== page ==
UCL Cancer Institute


HPV+ Oropharyngeal Cancer and Head & Neck Theme

HPV-associated Oropharyngeal squamous cell cancer has one of the most rapidly rising incidences of any cancer in high income countries, having overtaken the rates of cervical cancer in the UK.

Key Publications 

1. HPV-associated Oropharyngeal Cancer; M. Lechner et al.; Nature Reviews of Clinical Oncology. 2022 ; 19(5):306-327. doi: 10.1038/s41571-022-00603-7. Epub 2022 Feb  PMID: 35105976; PMCID: PMC8805140.

2. S. Basyuni, …, M. Lechner, … A. Schache. Value of p53 sequencing in the prognostication of head and neck cancer: a systematic review and meta-analysis. Scientific Reports. 2022. 1;12(1):20776. doi: 10.1038/s41598-022-25291-2.

3. A. Chakravarthy, …, M. Lechner, …, T.R. Fenton. Integrated analysis of cervical squamous cell carcinoma cohorts from three continents reveals conserved subtypes of prognostic significance. Nature Communications. 2022;13(1):5818. doi: 10.1038/s41467-022-33544-x.

4. Awareness of Human Papillomavirus (HPV) and HPV Vaccination amongst the General Population in Germany: Lack of Awareness and Need for Action. S.J. Sharma, ... , M. Lechner, U. Wieland, J.P. Klussmann. Oncol Res Treat. 2022; 45(10):561-567. doi: 10.1159/000525697. 

5. Reply to 'HPV-associated oropharyngeal cancer - discussion points'. Lechner M, Liu J, Masterson L, Fenton TR. Nature Reviews of Clinical Oncology. 2022 Jun;19(6):422-423. doi: 10.1038/s41571-022-00627-z. PMID: 35351994.

6. Public awareness of the association between human papillomavirus and oropharyngeal cancer. F. Verhees, I. Demers, L.J. Schouten, M. Lechner, E.M. Speel, B. Kremer. Eur J Public Health. 2021 Oct 26;31(5):1021-1025. doi: 10.1093/eurpub/ckab081. PMID: 34233355; PMCID: PMC8565482.Targeting key groups using a low-cost strategy to increase HPV awareness and vaccine uptake. O. Jones, C. Vassie, O. Emanuel & M. Lechner; Vaccine. 2020; 38(25):4059. doi:10.1016/j.vaccine.2020.02.022

7. Early detection strategies urgently needed to limit HPV-associated OPSCC morbidity, mortality and cost. M. Lechner et al.; Lancet. 2019; 393(10186):2123.

8. Gender-neutral HPV vaccination in the UK, rising male oropharyngeal cancer rates, and lack of HPV awareness. M. Lechner et al.; Lancet Infectious Diseases. 2019; 19(2):131-132.

9. A Cross-Sectional Survey of Awareness of Human Papillomavirus-associated Oropharyngeal Cancers among General Practitioners in the UK. M. Lechner, et al.; BMJ Open. 2018; 8(7): e023339

10. Pan-cancer deconvolution of tumour composition using DNA methylation. A. Chakravarthy, A. Furness, K. Joshi, E. Ghorani, K. Ford, M.J. Ward, E.V. King, M. Lechner, T. Marafioti, S.A. Quezada, G.J. Thomas, A. Feber, T.R. Fenton. Nature Communications. 2018; 13;9(1): 3220.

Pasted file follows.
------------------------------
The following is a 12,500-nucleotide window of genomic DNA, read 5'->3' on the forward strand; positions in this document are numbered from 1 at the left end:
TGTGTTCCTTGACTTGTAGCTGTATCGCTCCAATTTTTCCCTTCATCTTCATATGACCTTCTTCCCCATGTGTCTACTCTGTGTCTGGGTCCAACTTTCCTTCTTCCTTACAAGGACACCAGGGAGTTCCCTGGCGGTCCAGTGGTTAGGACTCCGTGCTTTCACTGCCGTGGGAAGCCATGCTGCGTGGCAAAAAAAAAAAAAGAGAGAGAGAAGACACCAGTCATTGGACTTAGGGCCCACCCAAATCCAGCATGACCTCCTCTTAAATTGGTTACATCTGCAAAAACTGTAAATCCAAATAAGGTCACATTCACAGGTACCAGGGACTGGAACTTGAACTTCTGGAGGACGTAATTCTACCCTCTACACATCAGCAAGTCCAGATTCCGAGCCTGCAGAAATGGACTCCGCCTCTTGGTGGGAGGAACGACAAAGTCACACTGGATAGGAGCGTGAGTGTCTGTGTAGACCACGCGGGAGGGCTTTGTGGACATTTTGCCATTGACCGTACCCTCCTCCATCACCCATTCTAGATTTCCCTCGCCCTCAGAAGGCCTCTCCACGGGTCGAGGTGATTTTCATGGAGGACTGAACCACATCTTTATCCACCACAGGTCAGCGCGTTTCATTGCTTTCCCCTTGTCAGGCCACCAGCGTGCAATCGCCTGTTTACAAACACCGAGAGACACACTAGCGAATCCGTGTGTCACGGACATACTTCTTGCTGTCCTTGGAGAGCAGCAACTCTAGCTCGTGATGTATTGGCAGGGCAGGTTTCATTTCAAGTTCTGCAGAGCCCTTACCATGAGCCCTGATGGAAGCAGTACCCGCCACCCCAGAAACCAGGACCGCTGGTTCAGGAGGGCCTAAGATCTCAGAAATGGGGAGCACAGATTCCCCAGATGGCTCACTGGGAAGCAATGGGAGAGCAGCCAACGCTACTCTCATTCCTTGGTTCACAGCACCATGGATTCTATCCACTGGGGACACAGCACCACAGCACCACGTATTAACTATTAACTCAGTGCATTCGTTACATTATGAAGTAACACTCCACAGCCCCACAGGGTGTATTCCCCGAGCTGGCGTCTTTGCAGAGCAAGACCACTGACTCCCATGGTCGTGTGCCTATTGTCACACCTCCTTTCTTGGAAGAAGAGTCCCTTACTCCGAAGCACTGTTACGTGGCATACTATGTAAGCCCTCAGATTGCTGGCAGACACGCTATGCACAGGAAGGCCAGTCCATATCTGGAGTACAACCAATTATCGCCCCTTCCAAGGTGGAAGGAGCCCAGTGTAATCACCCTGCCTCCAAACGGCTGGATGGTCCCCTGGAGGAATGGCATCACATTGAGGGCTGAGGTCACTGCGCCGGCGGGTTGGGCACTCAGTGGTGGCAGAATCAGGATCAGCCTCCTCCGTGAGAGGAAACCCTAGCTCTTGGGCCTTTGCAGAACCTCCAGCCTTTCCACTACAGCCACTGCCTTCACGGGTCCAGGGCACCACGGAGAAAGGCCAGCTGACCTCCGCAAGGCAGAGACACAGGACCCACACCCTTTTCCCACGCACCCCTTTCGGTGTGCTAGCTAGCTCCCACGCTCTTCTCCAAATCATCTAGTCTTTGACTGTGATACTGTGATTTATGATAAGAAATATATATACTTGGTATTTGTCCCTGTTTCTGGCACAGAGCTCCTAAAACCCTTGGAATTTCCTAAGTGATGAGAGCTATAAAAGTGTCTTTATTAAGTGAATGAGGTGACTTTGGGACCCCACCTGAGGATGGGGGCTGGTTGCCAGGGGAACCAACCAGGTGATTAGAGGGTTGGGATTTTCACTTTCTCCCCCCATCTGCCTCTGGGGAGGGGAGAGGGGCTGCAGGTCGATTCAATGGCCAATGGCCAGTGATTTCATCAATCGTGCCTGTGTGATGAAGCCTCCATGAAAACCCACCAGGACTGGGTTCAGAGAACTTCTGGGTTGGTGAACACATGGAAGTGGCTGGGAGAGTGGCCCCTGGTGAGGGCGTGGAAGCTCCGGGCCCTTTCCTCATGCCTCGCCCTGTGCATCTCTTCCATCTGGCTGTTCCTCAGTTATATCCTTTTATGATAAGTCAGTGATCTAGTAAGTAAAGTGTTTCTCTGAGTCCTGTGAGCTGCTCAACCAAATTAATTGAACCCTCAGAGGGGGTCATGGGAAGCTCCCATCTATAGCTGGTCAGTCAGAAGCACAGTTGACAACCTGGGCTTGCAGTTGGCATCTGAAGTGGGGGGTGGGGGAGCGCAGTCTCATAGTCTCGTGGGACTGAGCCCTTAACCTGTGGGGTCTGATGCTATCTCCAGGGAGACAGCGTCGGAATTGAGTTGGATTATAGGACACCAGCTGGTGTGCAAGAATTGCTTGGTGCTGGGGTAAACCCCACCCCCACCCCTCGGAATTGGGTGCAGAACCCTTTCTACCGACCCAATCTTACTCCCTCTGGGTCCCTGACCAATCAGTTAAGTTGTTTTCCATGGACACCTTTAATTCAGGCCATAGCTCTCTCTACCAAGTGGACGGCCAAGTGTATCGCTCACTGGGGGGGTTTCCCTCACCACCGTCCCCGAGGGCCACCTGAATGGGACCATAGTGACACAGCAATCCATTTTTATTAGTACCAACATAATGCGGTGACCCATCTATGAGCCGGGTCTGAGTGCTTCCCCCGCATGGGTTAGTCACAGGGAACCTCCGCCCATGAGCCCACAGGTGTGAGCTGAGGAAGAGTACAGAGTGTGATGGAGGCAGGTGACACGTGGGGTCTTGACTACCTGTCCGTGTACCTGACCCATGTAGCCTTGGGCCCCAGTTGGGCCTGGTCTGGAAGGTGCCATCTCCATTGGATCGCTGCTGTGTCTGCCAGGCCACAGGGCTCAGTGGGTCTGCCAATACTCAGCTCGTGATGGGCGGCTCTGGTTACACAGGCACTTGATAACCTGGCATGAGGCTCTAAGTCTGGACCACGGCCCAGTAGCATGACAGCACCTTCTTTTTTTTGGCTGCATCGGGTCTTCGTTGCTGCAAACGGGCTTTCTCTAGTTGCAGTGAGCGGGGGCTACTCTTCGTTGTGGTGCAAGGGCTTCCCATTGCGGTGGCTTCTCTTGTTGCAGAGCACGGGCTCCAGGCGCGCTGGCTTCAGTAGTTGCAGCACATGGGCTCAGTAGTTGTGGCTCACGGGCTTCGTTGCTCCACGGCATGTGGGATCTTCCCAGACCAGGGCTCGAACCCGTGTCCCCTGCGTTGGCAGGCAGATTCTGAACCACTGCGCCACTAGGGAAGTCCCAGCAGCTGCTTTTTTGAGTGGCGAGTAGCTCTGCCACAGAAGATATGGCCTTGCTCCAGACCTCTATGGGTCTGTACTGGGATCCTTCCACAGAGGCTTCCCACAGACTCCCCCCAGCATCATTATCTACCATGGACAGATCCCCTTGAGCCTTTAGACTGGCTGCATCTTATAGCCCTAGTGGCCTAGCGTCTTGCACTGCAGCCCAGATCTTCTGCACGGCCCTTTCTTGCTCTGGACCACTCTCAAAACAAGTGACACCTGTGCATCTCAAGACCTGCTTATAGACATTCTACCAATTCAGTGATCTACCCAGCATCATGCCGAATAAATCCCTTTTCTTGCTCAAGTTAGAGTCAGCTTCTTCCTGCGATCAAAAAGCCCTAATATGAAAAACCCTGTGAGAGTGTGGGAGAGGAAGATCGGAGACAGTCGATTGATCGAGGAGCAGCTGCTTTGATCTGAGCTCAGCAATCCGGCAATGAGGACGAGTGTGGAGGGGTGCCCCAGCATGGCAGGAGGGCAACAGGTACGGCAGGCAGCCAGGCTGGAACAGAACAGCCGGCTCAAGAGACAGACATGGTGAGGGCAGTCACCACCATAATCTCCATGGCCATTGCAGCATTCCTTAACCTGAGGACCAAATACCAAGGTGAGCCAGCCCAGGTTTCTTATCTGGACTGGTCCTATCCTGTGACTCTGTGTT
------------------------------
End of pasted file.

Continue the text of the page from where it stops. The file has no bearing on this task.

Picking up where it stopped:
11. Frequent HPV-independent p16/INK4A overexpression in head and neck cancer. M. Lechner, A.R. Chakravarthya, V. Walter, L. Masterson, A. Feber, A. Jay, P.M. Weinberger, R. McIndoe, C.T. Forde, K. Chester, N. Kalavrezos, P. O'Flynn, M. Forster, T.M. Jones, F. Vaz, N. Hayes, T.R. Fenton; Oral Oncology. 2018; 83: 32-37

12. Until eradication, awareness. O.S. Jones, C. Vassie, R. Gilson, M. Lechner; Lancet Infectious Diseases. 2017, 17(4): 368-369 

13. Expanding the benefits of HPV vaccination to boys and men. L. Masterson, J. O'Mahony, M. Lechner; Lancet. 2017, 388(10063):2992 

14. Human papillomavirus drives tumor development throughout the head and neck: Improved prognosis is associated with an immune response largely restricted to the oropharynx. A. Chakravarthy, S. Henderson, S.M. Thirdborough, C.H. Ottensmeier, X. Su, M. Lechner, A. Feber, G.J. Thomas, T. Fenton; Journal of Clinical Oncology. 2016, 34(34):4132-4141

15. The Genomics, Epigenomics, and Transcriptomics of HPV-Associated Oropharyngeal Cancer - Understanding the Basis of a Rapidly Evolving Disease. M. Lechner et T. Fenton; Advances in Genetics; 2016, 93: 1-56.

16. CD8+ T cell response to human papillomavirus 16 E7 is able to predict survival outcome in oropharyngeal cancer. L. Masterson, M. Lechner, S. Loewenbein, H. Mohammed, C. Davies-Husband, T. Fenton, H. Sudhoff, P. Jani, P. Goon, J. Sterling; European Journal of Cancer. 2016, 67:141-151.

17. Health policy: HPV vaccination in boys - will the UK join the fight? L. Masterson and M. Lechner; Nature Reviews of Clinical Oncology. 2016, 13(12):721-722